When the move to independence does finally come, Turkey, Iran, and Iraq will be hostile to the development. Still, the American reaction is what counts. “I do not think that the three neighboring countries will launch a war if Washington supports it,” Bengio argued. “Washington’s stance is a key to all the others.”
But America, after investing so much blood and treasure into keeping the Iraqi state together after Saddam’s downfall, is not interested in seeing it fracture along ethnic lines. The Americans “want to keep the political map of the region as it is,” noted Saadi.
On this issue, Israeli interests run counter to the current American position. Ties between Israel and the Kurds run deep. A Mossad officer named Sagi Chori was sent to help his close friend, the late iconic Kurdish leader Mulla Mustafa Barzani, manage the Kurds’ battles against the Iraqi army in the 1960s. (The partnership has been well-documented in Kurdish and Israeli media.) And reports of Israel training Kurdish commandos continue to surface. Nationalist Kurds tend to see Israel as a role model for an independent Kurdistan, a small nation surrounded by enemies and bolstered by a strategic partnership with the United States.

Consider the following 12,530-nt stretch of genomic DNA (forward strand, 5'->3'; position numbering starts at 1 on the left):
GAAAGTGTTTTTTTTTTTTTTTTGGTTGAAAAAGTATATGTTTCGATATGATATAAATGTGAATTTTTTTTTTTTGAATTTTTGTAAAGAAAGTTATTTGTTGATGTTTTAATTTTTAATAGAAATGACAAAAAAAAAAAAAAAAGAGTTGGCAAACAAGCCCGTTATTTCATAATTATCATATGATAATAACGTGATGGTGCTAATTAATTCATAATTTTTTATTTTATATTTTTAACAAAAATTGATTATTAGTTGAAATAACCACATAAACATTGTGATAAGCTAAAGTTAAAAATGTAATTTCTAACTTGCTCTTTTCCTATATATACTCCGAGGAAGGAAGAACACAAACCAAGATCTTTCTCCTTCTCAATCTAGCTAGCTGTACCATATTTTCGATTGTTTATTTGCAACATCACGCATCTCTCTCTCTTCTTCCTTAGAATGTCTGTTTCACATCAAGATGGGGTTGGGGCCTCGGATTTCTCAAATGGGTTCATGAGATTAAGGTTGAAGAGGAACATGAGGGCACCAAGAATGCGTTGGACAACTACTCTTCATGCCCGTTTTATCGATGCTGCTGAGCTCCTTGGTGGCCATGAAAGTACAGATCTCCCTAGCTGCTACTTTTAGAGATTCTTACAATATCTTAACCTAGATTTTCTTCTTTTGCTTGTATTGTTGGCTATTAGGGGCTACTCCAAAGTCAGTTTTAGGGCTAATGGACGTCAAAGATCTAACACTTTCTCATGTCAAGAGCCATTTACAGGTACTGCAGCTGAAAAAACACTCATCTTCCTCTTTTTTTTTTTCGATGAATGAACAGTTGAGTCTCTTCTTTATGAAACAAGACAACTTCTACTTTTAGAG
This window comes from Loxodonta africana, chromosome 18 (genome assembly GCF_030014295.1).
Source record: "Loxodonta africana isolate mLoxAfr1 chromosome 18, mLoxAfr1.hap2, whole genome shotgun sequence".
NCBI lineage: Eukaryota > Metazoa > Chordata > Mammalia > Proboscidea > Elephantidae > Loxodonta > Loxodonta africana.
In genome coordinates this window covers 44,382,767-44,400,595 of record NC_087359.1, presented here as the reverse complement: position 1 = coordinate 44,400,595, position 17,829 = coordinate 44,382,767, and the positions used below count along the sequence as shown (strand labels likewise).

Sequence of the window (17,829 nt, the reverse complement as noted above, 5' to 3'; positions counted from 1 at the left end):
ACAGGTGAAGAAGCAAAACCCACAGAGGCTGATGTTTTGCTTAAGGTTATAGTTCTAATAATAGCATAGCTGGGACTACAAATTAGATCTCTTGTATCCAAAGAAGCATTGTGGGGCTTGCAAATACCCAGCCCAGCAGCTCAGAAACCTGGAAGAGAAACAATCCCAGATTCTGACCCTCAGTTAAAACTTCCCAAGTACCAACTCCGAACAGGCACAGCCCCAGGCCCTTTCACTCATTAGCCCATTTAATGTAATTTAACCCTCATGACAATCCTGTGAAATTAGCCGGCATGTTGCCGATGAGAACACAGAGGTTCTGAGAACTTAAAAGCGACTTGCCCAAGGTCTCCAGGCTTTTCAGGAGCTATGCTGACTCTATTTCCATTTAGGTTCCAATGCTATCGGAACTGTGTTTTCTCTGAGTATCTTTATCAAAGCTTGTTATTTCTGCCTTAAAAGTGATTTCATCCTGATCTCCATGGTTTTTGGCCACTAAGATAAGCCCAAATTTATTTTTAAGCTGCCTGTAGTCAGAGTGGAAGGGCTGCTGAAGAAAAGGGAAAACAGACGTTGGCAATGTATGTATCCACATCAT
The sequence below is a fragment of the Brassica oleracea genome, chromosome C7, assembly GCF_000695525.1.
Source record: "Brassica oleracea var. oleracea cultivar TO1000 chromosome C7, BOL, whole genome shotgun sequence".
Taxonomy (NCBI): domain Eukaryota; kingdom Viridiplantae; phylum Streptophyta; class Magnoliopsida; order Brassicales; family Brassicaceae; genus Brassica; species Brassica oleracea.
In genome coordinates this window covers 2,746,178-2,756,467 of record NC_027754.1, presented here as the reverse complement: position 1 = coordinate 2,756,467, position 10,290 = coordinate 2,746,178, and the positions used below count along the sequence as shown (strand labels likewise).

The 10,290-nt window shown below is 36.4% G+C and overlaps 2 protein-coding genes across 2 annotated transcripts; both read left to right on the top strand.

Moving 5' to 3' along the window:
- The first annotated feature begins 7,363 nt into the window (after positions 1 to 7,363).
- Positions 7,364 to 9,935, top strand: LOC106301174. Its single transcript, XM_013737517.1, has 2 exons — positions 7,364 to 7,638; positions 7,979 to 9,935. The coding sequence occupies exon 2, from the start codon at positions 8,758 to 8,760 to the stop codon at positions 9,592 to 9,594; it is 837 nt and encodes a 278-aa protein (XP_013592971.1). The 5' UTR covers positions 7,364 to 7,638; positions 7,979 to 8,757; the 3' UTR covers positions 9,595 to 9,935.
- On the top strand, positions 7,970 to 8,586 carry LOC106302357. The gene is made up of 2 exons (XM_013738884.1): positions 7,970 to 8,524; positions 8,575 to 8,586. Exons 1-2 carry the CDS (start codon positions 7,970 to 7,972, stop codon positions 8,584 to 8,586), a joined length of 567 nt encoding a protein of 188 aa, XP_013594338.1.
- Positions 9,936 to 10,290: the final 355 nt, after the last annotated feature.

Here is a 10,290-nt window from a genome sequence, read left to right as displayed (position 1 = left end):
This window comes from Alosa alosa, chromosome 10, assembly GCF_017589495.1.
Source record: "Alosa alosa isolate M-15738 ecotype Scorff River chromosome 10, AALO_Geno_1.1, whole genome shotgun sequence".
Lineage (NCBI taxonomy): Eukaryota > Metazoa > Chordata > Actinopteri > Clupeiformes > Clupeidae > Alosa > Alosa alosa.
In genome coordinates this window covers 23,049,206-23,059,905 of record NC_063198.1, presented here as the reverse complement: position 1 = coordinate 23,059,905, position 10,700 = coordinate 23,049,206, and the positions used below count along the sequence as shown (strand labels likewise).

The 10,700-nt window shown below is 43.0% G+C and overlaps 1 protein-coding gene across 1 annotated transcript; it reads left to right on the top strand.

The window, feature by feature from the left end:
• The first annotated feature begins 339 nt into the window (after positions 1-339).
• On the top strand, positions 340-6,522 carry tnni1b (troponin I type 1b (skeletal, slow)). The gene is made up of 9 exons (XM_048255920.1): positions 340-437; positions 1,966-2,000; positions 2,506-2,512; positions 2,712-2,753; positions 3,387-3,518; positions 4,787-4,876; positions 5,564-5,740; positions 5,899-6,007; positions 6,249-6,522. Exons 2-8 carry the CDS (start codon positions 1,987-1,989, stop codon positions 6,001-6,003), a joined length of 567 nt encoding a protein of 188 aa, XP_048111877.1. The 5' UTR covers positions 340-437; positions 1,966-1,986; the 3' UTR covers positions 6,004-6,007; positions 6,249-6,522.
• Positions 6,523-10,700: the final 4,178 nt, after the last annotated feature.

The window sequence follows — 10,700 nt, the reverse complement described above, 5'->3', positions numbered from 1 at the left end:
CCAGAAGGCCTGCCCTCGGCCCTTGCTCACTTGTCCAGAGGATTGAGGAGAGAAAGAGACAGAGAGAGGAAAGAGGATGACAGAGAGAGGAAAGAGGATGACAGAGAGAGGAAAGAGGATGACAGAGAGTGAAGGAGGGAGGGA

Israel has long developed alliances with non-Arab countries on the periphery of the Middle East. Today, that policy rests on partnerships with Cyprus, Greece, Bulgaria, and Caucasian and central Asian countries. Kurdistan fits perfectly into that framework.
The new Kurdish country will likely open full diplomatic relations with Israel. “The Kurds are the only nation in the region that has not been filled with hatred toward Israel and America,” said Saadi. “The way Kurds see the world is different from Arabs… Generally, Islamists are more powerful in the Arab world, they think that Islamic Sharia is the solution. However, the majority of Kurds believe in a European style of government. The problem is they don’t know how to get there. They don’t have experience.”
With few friends in the region, the Kurds will likely look to Israel to help them gain security and closer relations with the United States. As Arab governments in the Middle East totter and fall, and Islamists look to exploit the chaos, the alliance is one that both countries may find beneficial to pursue.